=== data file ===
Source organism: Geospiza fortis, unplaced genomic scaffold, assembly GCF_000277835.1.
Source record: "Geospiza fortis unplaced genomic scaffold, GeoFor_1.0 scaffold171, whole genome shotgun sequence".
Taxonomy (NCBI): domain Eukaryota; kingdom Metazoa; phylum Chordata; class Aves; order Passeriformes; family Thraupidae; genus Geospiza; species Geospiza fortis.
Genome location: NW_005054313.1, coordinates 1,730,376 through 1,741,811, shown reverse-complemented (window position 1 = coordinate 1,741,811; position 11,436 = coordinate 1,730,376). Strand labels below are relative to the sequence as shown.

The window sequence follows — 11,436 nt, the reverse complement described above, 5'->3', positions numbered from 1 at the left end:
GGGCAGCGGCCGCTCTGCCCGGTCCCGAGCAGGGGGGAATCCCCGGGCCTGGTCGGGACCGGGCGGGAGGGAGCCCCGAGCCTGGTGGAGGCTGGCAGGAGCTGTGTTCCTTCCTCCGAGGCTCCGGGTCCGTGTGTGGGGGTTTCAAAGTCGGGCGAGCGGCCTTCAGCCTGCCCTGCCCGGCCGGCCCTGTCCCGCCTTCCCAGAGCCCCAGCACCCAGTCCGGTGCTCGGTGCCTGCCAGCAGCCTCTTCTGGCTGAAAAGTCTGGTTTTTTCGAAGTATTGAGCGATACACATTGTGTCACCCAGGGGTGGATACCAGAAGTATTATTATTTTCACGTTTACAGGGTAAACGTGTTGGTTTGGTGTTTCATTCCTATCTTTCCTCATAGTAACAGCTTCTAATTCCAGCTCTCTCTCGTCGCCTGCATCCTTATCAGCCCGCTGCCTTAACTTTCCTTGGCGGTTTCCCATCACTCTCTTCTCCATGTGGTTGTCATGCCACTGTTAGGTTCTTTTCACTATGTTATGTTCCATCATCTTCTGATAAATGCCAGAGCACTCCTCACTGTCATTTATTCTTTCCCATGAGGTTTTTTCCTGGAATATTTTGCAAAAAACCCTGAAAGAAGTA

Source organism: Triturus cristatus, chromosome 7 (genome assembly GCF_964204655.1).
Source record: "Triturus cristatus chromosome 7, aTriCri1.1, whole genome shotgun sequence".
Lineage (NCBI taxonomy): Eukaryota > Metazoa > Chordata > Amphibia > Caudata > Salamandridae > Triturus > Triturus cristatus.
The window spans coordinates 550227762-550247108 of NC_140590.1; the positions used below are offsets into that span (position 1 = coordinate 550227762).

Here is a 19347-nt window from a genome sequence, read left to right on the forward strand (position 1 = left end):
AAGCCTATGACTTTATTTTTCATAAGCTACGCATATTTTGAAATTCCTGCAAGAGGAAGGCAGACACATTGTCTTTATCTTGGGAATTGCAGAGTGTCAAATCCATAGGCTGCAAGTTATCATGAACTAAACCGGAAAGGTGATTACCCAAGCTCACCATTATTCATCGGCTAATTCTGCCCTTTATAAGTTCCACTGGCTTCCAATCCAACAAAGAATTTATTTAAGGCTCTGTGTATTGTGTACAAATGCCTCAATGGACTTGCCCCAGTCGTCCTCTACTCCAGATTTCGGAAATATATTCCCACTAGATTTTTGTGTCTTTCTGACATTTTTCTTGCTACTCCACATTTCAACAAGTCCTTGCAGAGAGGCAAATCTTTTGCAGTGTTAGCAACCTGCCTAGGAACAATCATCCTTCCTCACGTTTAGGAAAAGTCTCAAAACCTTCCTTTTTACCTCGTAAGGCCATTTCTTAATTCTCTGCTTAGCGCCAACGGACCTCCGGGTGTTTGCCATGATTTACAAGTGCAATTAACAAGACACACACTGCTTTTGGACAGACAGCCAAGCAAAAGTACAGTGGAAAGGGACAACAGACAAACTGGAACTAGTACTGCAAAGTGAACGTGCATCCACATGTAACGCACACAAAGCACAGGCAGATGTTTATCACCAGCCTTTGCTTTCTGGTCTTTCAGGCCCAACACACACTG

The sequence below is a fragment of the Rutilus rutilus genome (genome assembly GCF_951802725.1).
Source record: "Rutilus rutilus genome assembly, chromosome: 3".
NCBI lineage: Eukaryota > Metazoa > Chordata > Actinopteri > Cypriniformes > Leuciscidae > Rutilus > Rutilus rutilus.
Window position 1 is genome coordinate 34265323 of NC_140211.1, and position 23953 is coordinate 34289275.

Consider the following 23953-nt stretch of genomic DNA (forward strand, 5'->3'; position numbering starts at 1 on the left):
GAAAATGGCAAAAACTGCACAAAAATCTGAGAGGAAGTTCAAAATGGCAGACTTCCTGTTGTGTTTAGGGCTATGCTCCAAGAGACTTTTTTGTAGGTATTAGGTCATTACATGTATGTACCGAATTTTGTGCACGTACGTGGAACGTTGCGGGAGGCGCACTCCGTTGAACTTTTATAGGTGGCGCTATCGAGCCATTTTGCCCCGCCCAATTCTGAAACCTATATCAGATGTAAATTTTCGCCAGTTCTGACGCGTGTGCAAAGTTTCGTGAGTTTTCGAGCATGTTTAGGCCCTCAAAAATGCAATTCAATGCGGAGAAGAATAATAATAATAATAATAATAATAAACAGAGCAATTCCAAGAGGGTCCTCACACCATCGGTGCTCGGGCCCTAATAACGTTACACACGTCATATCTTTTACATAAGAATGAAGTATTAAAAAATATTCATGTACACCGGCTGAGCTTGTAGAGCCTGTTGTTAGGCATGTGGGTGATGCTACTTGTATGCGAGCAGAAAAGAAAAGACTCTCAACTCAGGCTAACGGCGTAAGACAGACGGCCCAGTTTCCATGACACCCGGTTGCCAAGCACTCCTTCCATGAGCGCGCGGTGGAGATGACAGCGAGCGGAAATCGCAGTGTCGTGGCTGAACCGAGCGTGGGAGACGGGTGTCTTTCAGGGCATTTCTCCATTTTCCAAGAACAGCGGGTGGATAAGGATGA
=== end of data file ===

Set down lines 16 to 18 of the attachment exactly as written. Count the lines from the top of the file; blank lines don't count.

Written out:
Window position 1 is genome coordinate 34265323 of NC_140211.1, and position 23953 is coordinate 34289275.

Consider the following 23953-nt stretch of genomic DNA (forward strand, 5'->3'; position numbering starts at 1 on the left):
GAAAATGGCAAAAACTGCACAAAAATCTGAGAGGAAGTTCAAAATGGCAGACTTCCTGTTGTGTTTAGGGCTATGCTCCAAGAGACTTTTTTGTAGGTATTAGGTCATTACATGTATGTACCGAATTTTGTGCACGTACGTGGAACGTTGCGGGAGGCGCACTCCGTTGAACTTTTATAGGTGGCGCTATCGAGCCATTTTGCCCCGCCCAATTCTGAAACCTATATCAGATGTAAATTTTCGCCAGTTCTGACGCGTGTGCAAAGTTTCGTGAGTTTTCGAGCATGTTTAGGCCCTCAAAAATGCAATTCAATGCGGAGAAGAATAATAATAATAATAATAATAATAAACAGAGCAATTCCAAGAGGGTCCTCACACCATCGGTGCTCGGGCCCTAATAACGTTACACACGTCATATCTTTTACATAAGAATGAAGTATTAAAAAATATTCATGTACACCGGCTGAGCTTGTAGAGCCTGTTGTTAGGCATGTGGGTGATGCTACTTGTATGCGAGCAGAAAAGAAAAGACTCTCAACTCAGGCTAACGGCGTAAGACAGACGGCCCAGTTTCCATGACACCCGGTTGCCAAGCACTCCTTCCATGAGCGCGCGGTGGAGATGACAGCGAGCGGAAATCGCAGTGTCGTGGCTGAACCGAGCGTGGGAGACGGGTGTCTTTCAGGGCATTTCTCCATTTTCCAAGAACAGCGGGTGGATAAGGATGA